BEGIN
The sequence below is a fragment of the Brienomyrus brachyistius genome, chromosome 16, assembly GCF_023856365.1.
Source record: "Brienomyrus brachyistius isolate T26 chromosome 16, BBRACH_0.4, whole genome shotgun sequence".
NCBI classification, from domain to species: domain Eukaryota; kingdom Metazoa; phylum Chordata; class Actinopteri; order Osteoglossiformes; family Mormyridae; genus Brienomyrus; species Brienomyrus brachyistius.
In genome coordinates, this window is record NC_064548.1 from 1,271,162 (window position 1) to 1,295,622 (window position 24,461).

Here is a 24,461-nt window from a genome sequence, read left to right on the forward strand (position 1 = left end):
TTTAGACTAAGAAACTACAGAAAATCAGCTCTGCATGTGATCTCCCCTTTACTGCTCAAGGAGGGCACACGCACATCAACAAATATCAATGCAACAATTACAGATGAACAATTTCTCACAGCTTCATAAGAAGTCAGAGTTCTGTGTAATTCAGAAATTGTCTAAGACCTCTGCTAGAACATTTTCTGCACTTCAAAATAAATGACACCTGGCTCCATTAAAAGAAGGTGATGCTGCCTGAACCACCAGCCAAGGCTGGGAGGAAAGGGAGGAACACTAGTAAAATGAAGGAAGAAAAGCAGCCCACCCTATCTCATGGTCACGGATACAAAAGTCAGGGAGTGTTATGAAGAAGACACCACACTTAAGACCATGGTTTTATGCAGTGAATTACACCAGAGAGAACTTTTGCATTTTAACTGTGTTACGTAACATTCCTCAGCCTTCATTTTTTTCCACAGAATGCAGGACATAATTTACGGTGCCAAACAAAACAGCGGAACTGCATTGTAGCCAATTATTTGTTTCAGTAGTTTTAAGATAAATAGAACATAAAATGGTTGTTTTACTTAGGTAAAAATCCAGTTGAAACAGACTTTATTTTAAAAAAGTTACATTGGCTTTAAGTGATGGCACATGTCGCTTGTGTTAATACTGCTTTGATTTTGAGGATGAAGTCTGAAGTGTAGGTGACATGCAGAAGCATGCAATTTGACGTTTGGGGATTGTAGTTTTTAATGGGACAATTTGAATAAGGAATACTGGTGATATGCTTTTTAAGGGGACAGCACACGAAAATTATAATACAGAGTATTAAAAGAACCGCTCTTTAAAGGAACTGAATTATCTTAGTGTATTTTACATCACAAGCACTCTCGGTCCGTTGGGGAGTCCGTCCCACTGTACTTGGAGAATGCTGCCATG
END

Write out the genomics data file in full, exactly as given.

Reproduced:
The sequence below is a fragment of the Brienomyrus brachyistius genome, chromosome 16, assembly GCF_023856365.1.
Source record: "Brienomyrus brachyistius isolate T26 chromosome 16, BBRACH_0.4, whole genome shotgun sequence".
NCBI classification, from domain to species: domain Eukaryota; kingdom Metazoa; phylum Chordata; class Actinopteri; order Osteoglossiformes; family Mormyridae; genus Brienomyrus; species Brienomyrus brachyistius.
In genome coordinates, this window is record NC_064548.1 from 1,271,162 (window position 1) to 1,295,622 (window position 24,461).

Here is a 24,461-nt window from a genome sequence, read left to right on the forward strand (position 1 = left end):
TTTAGACTAAGAAACTACAGAAAATCAGCTCTGCATGTGATCTCCCCTTTACTGCTCAAGGAGGGCACACGCACATCAACAAATATCAATGCAACAATTACAGATGAACAATTTCTCACAGCTTCATAAGAAGTCAGAGTTCTGTGTAATTCAGAAATTGTCTAAGACCTCTGCTAGAACATTTTCTGCACTTCAAAATAAATGACACCTGGCTCCATTAAAAGAAGGTGATGCTGCCTGAACCACCAGCCAAGGCTGGGAGGAAAGGGAGGAACACTAGTAAAATGAAGGAAGAAAAGCAGCCCACCCTATCTCATGGTCACGGATACAAAAGTCAGGGAGTGTTATGAAGAAGACACCACACTTAAGACCATGGTTTTATGCAGTGAATTACACCAGAGAGAACTTTTGCATTTTAACTGTGTTACGTAACATTCCTCAGCCTTCATTTTTTTCCACAGAATGCAGGACATAATTTACGGTGCCAAACAAAACAGCGGAACTGCATTGTAGCCAATTATTTGTTTCAGTAGTTTTAAGATAAATAGAACATAAAATGGTTGTTTTACTTAGGTAAAAATCCAGTTGAAACAGACTTTATTTTAAAAAAGTTACATTGGCTTTAAGTGATGGCACATGTCGCTTGTGTTAATACTGCTTTGATTTTGAGGATGAAGTCTGAAGTGTAGGTGACATGCAGAAGCATGCAATTTGACGTTTGGGGATTGTAGTTTTTAATGGGACAATTTGAATAAGGAATACTGGTGATATGCTTTTTAAGGGGACAGCACACGAAAATTATAATACAGAGTATTAAAAGAACCGCTCTTTAAAGGAACTGAATTATCTTAGTGTATTTTACATCACAAGCACTCTCGGTCCGTTGGGGAGTCCGTCCCACTGTACTTGGAGAATGCTGCCATG